I never gave writing a serious look until much later in 2012 when I met Sir Kukogho Iruesiri Samson, the founder of WRR and multiple award-winning poet. He mentored, taught and coached me in poetry writing. At the time, WRR was the largest and most interactive poetry sharing platform online for African poetry. Many young poets and some established ones contributed poems to the WRR page. I never saw myself as the best from Ghana. I left the page when a Kenyan poet reported to the WRR that I stole his poem which was partly true. Kukogho rebuked me in the strongest of words. I buried myself in the shadow of my shame for three months. And like a man, I bounced back with a poem I titled after a line in Jay-Z’s rap “Never Would Have Made It Without Sin.” That poem got me the recognition and admiration of all the contributors. That poem brought me the honour.
Your poems have appeared in many journals worldwide more than they have appeared in your personal poetry volume (s). Do you prefer talking to the world rather than a local audience?
It is a matter of speaking where you are heard. My works have appeared on some local web- sites and published in some local books. But I feel I am more appreciated outside my country, Ghana. At a point, I had more Nigerian friends in the literary circles than in any other country.
As a writer, what issues define your artistic vision?
I am artistic when I express depression and broken feelings in words. After the ruin, some-one must be there to tell the story of how beautiful it was, how it broke and the reconstruction for those who were not here.
You work as a civil engineer by daytime and poet in private, how do you create a rhythm for both worlds?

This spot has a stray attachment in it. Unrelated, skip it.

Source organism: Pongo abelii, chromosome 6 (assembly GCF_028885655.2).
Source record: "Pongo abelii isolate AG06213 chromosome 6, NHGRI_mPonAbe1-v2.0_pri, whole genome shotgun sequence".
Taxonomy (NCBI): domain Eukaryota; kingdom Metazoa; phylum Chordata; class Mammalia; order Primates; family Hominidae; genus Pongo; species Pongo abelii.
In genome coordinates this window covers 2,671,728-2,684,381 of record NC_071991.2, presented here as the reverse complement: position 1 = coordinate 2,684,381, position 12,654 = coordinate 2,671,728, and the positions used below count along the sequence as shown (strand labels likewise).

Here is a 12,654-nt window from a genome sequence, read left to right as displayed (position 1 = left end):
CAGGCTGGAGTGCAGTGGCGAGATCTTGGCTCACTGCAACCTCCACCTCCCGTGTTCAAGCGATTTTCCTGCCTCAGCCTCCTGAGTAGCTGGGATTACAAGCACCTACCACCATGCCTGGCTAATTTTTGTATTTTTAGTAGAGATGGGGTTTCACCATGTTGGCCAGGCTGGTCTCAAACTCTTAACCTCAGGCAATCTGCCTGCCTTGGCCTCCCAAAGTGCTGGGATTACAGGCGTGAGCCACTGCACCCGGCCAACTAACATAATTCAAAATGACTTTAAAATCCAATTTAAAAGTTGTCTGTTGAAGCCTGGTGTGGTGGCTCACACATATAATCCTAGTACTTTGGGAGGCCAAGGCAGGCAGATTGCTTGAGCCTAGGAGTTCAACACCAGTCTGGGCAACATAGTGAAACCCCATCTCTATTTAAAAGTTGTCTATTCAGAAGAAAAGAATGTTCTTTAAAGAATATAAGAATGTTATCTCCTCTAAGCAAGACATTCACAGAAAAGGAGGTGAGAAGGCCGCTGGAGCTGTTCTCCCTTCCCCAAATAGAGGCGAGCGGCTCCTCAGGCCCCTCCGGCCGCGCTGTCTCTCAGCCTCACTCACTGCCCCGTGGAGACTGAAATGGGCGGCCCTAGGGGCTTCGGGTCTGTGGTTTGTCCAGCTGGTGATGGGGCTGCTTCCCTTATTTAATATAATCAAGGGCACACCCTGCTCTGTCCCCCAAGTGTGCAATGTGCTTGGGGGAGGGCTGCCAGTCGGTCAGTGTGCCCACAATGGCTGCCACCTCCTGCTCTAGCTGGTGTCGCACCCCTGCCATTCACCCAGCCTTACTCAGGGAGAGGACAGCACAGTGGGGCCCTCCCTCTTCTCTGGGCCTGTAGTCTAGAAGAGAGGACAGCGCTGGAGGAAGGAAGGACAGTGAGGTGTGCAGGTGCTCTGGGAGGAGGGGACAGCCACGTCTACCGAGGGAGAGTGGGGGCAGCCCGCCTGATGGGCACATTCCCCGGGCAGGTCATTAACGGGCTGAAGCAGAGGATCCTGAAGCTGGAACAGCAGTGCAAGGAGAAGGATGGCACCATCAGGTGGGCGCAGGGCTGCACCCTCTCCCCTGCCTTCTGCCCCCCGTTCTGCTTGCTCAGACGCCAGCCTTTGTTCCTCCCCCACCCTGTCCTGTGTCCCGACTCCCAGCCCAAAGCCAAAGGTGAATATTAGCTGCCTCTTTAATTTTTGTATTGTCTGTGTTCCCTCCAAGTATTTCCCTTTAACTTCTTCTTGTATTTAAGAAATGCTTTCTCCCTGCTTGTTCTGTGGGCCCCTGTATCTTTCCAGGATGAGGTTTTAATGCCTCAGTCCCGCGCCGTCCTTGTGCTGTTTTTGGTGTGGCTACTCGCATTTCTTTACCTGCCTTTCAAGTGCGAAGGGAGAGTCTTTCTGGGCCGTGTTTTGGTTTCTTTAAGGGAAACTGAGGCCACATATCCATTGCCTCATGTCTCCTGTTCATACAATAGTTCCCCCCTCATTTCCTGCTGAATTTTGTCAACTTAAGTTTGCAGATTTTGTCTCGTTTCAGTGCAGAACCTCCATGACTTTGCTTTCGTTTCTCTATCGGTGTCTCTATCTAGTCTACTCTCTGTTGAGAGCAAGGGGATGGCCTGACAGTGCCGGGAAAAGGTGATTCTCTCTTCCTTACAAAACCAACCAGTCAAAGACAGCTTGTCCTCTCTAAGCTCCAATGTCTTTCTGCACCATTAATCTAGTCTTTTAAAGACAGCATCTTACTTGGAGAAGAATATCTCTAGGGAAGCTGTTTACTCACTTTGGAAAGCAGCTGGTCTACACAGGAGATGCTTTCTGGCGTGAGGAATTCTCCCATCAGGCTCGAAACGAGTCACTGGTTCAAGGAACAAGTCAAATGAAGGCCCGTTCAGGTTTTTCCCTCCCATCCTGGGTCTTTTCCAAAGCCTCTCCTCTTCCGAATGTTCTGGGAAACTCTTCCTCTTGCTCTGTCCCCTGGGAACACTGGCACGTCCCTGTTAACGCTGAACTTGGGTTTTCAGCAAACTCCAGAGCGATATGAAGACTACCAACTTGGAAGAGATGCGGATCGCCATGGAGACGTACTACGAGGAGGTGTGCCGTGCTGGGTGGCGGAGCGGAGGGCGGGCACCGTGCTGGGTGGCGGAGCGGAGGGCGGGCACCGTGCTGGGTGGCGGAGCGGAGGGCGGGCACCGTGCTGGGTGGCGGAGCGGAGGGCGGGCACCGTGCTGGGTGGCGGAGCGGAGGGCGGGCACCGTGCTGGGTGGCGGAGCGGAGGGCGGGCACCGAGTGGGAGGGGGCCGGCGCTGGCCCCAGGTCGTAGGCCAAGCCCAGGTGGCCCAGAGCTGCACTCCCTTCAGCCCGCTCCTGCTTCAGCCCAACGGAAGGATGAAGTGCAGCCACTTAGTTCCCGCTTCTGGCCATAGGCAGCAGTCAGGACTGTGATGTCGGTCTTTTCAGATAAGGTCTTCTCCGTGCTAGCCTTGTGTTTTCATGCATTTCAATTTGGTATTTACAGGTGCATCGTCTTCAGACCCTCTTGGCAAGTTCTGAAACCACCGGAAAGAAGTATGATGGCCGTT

You are about the hundredth person to ask me this question, and each time, I only smile and walk away. So forgive my manners, bye. Kill me!
Interestingly, you have written many academic papers on civil engineering. Don’t you think you are best suited for academia?
Oh yes! I would love to end up in academia. What I’m rather aiming at is to be a lecturer of a civil engineering course in a technical university in the near future. My ultimate goal in life is to become a professor at a university who lives in the countryside and in a wooden structure overlooking a calm and tiny stream in a forest somewhere quiet in the world.
You are also interested in youth activism across the continent, how can African youths impact the continent at this age?
The average African youth is not interest in this continent’s growth. It wouldn’t be shocking to know that most of us want to travel to the West to make money only to come back and buy more liabilities that will only improve our esteem in society, build and buy cars so that we will be seen as successful. No one is really thinking about his community, his country let alone the continent.
So to impact, we must first renew our mindsets. We must redefine who is successful. We must recognise the few people who are serving in communities, who are going out of their comfort zones to make others also comfortable. They are the ones to be celebrated as successful and given attention. We should stop hailing materialistic achievements as success. It only breeds greed and evil acts in our society.